Charges Dropped Against 6

In Money Transfer Case

DETROIT -- Federal officials dropped criminal complaints against six men accused of illegally sending as much as $50 million a year to Yemen, but they said the investigation was continuing.

Jim Dinkins, assistant agent in charge of the Customs Service probe, said new charges were expected soon.

After a nine-month investigation, raids conducted Dec. 18 in Dearborn and Detroit resulted in charges against Gamil Manea Ahmed Al-Najar, 26; David Nasser Ali, 40; Foiad Hussain Mohamed, 25; Mohammad Aidaros Abdulla, 62; Abdulla Hassan Mohamed, 31; and Hussein Ahmed Mohamed, 65. They were later released on $10,000 unsecured bonds.

W.Va. Governor Proposes

Insurance Bill to Aid Doctors

CHARLESTON, W.Va. -- Gov. Robert E. Wise Jr. (D) proposed plunging West Virginia deeper into the medical malpractice insurance business, unveiling a $20 million plan to rescue doctors from high premium costs.

"Every qualified doctor in West Virginia will be able to get insurance and will be able to remain in West Virginia," Wise said in the State of the State address to a joint assembly of the Legislature.

Two dozen surgeons at four hospitals in northwestern West Virginia have taken leave to protest the cost of medical malpractice insurance. Doctors are transferring some patients to facilities elsewhere in the state and in Ohio and Pennsylvania.

The legislation unveiled yesterday would provide doctors with tax breaks and other credits. Wise said the plan would be funded by a $20 million transfer from the state's tobacco settlement fund.

* SALT LAKE CITY -- Nearly 60 vehicles crashed during the morning commute in pileups along an icy, fog-shrouded stretch of Interstate 80. At least 11 people were injured, four seriously.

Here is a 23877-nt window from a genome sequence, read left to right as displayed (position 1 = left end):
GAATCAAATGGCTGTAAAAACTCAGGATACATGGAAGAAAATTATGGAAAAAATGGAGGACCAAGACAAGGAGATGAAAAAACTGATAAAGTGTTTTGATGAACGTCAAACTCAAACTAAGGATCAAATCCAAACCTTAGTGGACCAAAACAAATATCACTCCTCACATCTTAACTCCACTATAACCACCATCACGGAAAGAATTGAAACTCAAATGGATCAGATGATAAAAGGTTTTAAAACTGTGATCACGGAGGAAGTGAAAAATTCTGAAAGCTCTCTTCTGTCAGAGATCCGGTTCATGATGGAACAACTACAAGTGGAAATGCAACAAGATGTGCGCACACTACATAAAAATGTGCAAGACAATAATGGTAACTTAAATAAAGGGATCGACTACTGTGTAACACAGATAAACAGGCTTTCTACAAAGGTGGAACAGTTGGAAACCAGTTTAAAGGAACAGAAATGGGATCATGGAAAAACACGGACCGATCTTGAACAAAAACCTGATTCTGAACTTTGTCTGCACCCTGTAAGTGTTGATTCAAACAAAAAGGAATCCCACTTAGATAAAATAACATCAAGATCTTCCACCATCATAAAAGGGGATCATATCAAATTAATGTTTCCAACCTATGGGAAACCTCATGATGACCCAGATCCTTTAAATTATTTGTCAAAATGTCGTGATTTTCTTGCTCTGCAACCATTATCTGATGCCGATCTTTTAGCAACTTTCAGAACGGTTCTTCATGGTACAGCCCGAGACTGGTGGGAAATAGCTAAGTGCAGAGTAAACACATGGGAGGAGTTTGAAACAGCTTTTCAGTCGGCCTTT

* SANTA FE, N.M. -- Petra Jimenez Maes, 55, became the first Hispanic woman to be named chief justice of a state's highest court. Maes, a four-year veteran of New Mexico's Supreme Court, was elected by her colleagues. She will be sworn in Friday.

* LOUISVILLE -- Doctors at a Louisville hospital have implanted a self-contained artificial heart in a critically ill patient, the eighth such surgery in the United States and the first since April. Only one of the previous patients -- Tom Christerson of Central City, Ky., who received his heart in September 2001 in Louisville -- is alive. The latest surgery took place Tuesday, according to Jewish Hospital. The hospital said it would not release the patient's name or other details at the request of the family.

* OKLAHOMA CITY -- Two police officers who were shown on video hitting an unarmed suspect repeatedly with nightsticks will not face civil rights charges, federal prosecutors said. U.S. Attorney Robert McCampbell said there was no evidence that officers Greg Driskill and E.J. Dyer willfully deprived Donald Pete of his constitutional rights. He said police conduct based on mistakes or bad judgment is not enough to add up to a willful violation.

-- From News Services